This is the question that is circling throughout the league since journeymen receiver Randy Moss announced his retirement on Monday. So what do you think? Well, let's look at the numbers, his career, attitude, and compare that to what you think a "Hall of Fame" player should be.
To me, being a Hall of Famer is more than just putting up stats, regardless of the sport. If it was all about numbers, Mark McGuire, Barry Bonds, and Roger Clemens would be shoe ins for the baseball hall of fame. But being a true Hall of Fame athlete means putting up more than just great numbers. It's about being a great teammate. It's about being a positive influence for the fans, as well as the guys that are coming into the league behind you. Let's take a look at Randy's career and see if he met these requirements.
Career Receptions: 953
Career Yards: 14,858
Career TD's: 153
1st Down Receptions: 682
Rookie Record for TD's; 17
NFL Record TD's in a season: 23
Just by looking at these numbers, you would definitely make Randy Moss a first ballot Hall of Fame player. He's tied with T.O. for 2nd most TD's all time only behind Jerry Rice. The numbers are absolutely there, but let's look at the other criteria of a Hall of Fame player. What makes a great receiver in the NFL? You have to be able to catch the ball; not a problem there for Randy. You have to be able to create separation; Randy is one of the best. You need to be able to go up and get the ball at it's highest point; again, Randy is one of the best at doing that. So far so good.
Let's talk about route running. Randy Moss was never known for his ability to run great routes. He's been commonly referred to as a "one trick pony", meaning he can only run the go route and sprint past defenders. Looking at his numbers, this seemed to work very well for him, so we'll overlook the lack of route running ability. What about blocking? Receivers have to block, especially on the non passing downs, and Randy Moss was not even close to being a half way decent blocker as a receiver. You never saw a clip of Randy Moss running down the field in front of a running back to throw a block like you've seen T.O or Hines Ward do so many times. So that's a big negative, but definitely not enough to keep him out of Canton.
Now we come to Randy Moss as a teammate. This was always hit or miss. When things were going great, Randy was one of the best teammates you could ask for. Like his first few years in Minnesota with Chris Carter grooming him and helping him become a professional. Then again in 2007 when he went to New England and was under one of the best coaching staffs and front offices in the league. Moss was a constant professional during these times. But when adversity struck, Moss shut down and became a mediocre receiver, at best. When Carter left the Vikings, Moss was still very productive, but he became a clown on the field, mooning the Packer fans after scoring a TD at Lambeau. He then took his talents, and antics to Oakland, where he had two horrible seasons as a pro. Not so much by the numbers he put up, but how he acted towards his teammates and fans. Moss basically shut down and quit on his team because he wasn't happy about his situation. This is not the way a professional acts and responds to situations like this. Then 2010, the worst way to end your career, (unless your name is Brett Favre). Bounced from three different teams in one season, posting a dismal 5 TD's on 28 grabs. He was virtually non existent in the league. He had already given up on his teams, and himself.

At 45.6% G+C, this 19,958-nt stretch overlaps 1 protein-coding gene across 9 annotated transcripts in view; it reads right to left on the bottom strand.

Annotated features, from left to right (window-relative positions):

It's no secret that Moss, even during his glory years, would routinely take plays off. This is not Pro behavior and seems to be a little selfish. Everyone always points fingers at T.O that he's a "me" guy and everything revolves around him. Nobody mentioned Randy Moss with this. To me, Randy Moss was more selfish and more of a "me" player than T.O or anyone else. You can never question T.O's work ethic. The man never took plays off, he blocked, he ran routes over the middle of the field, he did it all on the field. He always seemed to draw attention to himself off the field, but you definitely cannot question his passion for the game and his work ethic. That is more than we can say for Moss.
Am I saying he's not a Hall of Fame caliber receiver? Absolutely not! But I do think it has to be a little bit more difficult of a decision than it is to induct someone like Jerry Rice, Chris Carter, and players like Reggie Wayne and Marvin Harrison when it's time for them to go in.